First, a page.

Excavation work revealed the original 18th-century layout, including the position of flowerbeds and paths. Dr John Harvey of the Garden History Society sourced appropriate plants, such as honeysuckle and other fragrant flowers. Towards the end of the 18th century, plants from Indo-China and the New World arrived in Britain, replacing many native plants in private gardens.

Keen to continue his quest, Simeon returned to the Gravel Walk and soon found himself in the Royal Victoria Park. Opened by the 11-year-old future Queen Victoria (1819-1901) in 1830, the 57-acre park consists of grasslands, tennis courts, a golf course, a botanical garden and a children’s playground. It was the first park to carry Victoria’s name and was privately owned until 1921 when it was taken over by the Bath Corporation.

Overlooking the Royal Victoria Park is the Royal Crescent, a row of 30 terraced houses laid out in a 500-foot-long (150 m) crescent shape. Built by John Wood the Younger (1728-82), the Grade I listed buildings feature 114 Ionic columns on the first floor with Palladian-style mouldings above. In front of the houses is a ha-ha (ditch), making an invisible partition between the lower and upper lawns. The latter is for residents only.

Notable residents of the Royal Crescent include William Wilberforce (1759-1833), who stayed at number 2; Baroness Angela Burdett-Coutts (1814-1906), who lived with her father at number 16; and Elizabeth Linley (1754-92) at number 11, who eloped with the playwright, Richard Sheridan (1751-1816). “Would I like to live here?” pondered Simeon. After learning about Georgian lifestyles, particularly sedan chairs, at No. 1 Royal Crescent, a historic house museum, Simeon decided yes, he would.

On the corner of the Royal Crescent, Simeon looked for clues inside a silver-coloured telephone box. Whilst he did not locate any treasure, Simeon found some interesting information about the box. The telephone box or kiosk was designed by English architect Sir Giles Gilbert Scott (1880-1960) in 1924. Over the following years, the design was tweaked before settling on Kiosk no. 6 (K6). The bright red boxes were primarily used in London, but when they spread to neighbouring towns and cities, people complained about the bright colour. In response to the complaints and to coincide with King George V’s silver jubilee, the kiosks were painted battleship grey (silver) with touches of red around the windows.

Tempted to call the Treasure Trail team for more clues, Simeon noticed the kiosk did not contain a telephone. Whilst it is no longer in use, the kiosk is a listed structure of architectural and historical importance. Many K6s were painted the iconic red colour once people got used to their presence, so very few remain battleship grey, making them very rare. This particular box survived the Blitz and has remained in situ for over 80 years.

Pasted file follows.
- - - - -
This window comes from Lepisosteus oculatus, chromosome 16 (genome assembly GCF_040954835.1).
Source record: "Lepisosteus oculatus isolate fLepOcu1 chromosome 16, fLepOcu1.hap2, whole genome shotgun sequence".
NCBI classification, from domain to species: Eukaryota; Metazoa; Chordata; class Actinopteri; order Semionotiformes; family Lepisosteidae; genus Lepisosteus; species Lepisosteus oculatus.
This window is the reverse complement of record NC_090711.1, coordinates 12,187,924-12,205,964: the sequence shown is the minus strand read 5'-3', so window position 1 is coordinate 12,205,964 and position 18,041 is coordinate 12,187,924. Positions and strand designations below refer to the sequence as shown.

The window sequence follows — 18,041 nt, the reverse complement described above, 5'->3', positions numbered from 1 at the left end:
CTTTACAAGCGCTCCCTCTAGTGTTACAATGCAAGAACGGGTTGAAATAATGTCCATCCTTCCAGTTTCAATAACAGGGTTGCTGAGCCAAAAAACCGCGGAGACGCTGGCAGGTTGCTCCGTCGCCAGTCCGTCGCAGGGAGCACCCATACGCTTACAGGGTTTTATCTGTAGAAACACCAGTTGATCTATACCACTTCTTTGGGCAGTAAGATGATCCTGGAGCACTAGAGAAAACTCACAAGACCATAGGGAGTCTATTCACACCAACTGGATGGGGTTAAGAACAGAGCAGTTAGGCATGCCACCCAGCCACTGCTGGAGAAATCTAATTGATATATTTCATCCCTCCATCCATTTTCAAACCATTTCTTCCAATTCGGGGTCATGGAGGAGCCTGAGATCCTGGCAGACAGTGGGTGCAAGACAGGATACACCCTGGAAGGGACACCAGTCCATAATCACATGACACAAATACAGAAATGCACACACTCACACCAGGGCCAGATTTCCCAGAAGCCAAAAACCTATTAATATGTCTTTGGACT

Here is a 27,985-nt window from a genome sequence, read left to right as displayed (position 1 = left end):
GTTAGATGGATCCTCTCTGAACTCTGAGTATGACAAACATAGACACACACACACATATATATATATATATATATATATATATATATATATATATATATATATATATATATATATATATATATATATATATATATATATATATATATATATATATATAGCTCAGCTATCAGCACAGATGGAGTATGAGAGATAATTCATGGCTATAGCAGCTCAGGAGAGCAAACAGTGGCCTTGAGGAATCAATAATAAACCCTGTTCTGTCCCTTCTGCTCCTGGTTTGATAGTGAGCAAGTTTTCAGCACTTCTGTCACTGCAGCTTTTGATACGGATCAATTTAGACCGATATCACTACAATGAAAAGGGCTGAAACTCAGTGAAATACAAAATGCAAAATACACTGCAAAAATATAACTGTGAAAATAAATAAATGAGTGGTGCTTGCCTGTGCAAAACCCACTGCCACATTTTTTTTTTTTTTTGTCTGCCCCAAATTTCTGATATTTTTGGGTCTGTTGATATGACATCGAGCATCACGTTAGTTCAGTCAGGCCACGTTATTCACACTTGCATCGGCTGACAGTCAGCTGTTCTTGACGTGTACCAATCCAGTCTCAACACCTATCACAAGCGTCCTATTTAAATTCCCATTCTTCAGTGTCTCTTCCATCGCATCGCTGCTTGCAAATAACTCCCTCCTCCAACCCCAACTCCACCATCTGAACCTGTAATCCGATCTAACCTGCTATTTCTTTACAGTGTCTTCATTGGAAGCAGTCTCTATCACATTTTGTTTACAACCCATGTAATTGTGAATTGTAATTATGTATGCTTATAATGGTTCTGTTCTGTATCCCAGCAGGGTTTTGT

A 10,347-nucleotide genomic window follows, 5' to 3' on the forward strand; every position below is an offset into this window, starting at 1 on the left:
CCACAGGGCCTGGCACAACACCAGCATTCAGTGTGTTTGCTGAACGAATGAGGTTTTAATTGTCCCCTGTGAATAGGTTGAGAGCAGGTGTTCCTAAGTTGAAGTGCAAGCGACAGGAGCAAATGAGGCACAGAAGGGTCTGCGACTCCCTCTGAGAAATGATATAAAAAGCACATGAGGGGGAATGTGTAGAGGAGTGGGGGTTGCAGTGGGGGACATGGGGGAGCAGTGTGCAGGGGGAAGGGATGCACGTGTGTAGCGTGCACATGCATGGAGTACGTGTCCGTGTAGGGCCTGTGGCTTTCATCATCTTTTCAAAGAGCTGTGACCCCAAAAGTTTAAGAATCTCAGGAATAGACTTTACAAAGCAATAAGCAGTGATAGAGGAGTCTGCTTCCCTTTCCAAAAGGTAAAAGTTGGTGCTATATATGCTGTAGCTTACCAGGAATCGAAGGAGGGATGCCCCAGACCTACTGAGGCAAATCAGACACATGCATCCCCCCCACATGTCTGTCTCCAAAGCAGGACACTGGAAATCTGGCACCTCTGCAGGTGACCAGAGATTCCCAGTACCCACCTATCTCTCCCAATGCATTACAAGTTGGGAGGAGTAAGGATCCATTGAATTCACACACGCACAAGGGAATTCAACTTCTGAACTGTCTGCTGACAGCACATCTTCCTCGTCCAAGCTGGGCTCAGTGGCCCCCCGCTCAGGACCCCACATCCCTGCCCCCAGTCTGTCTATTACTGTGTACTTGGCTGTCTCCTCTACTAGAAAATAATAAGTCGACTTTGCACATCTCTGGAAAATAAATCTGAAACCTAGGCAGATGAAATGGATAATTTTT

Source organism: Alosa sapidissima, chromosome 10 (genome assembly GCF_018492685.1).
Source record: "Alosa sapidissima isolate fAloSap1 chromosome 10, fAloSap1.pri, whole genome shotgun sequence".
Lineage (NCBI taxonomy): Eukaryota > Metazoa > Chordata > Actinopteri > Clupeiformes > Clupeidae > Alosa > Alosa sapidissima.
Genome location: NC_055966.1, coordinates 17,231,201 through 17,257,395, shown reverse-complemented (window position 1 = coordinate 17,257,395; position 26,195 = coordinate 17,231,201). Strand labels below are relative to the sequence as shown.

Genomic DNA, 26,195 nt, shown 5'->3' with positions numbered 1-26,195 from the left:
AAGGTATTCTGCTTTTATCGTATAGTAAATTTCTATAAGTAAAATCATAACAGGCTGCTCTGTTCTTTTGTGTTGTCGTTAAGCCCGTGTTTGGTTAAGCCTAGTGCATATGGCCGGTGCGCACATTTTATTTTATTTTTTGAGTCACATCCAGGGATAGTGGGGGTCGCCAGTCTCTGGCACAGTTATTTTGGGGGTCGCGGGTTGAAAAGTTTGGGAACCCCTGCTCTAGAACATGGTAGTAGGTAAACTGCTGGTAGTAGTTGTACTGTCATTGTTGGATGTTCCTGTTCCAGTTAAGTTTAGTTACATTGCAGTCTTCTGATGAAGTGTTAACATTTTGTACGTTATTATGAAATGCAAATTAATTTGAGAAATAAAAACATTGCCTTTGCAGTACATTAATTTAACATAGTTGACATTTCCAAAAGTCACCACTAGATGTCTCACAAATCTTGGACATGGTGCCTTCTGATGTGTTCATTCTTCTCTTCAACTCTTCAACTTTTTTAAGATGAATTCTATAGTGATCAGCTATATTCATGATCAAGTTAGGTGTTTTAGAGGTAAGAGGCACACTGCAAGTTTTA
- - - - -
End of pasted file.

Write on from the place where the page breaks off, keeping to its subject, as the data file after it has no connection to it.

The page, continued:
Next, Simeon visited the Circus, where except for himself and a few pigeons, no animals or entertainers could be seen. The Circus is a circular ring of terrace houses built between 1754 and 1768 by John Wood, the Elder. Its name comes from the Latin word circus, meaning circle. Today, it is a famous example of Georgian architecture and has been designated a Grade I listed building.

Wood was inspired by Stonehenge, a prehistoric monument on Salisbury Plain in Wiltshire. Believing that Bath had once been a centre for Druid activity, Wood mimicked the neo-druid place of worship. Unfortunately, Wood died five days after the construction began and his son, John Wood, the Younger, oversaw the rest of the building project. On completion, it was named King’s Circus, although the royal title was later dropped.

Walking around the Circus, Simeon appreciated the various styles of architecture incorporated into the building. Each floor represents a different Classical order, with Doric on the ground level, Ionic or Composite on the piano nobile (principal floor), and Corinthian on the upper floor. The styles become progressively more ornate as the building rises. Between the Doric and Ionic levels, an entablature decorated with alternating triglyphs and 525 pictorial emblems completes the building’s design. Simeon enjoyed looking at the many images, including nautical, art, science and masonic symbols. He also spotted serpents and owls – so there are some animals in the Circus after all!

Simeon’s instructions eventually led him to Pulteney Bridge, where the confused little gibbon warily eyed the shops on either side, wondering why it was called a bridge. Only later did Simeon discover the buildings were constructed over the River Avon! Designed by Robert Adam (1728-92) in 1774, shops span the length of the Palladian-style Grade I listed bridge, making it a highly unusual construction.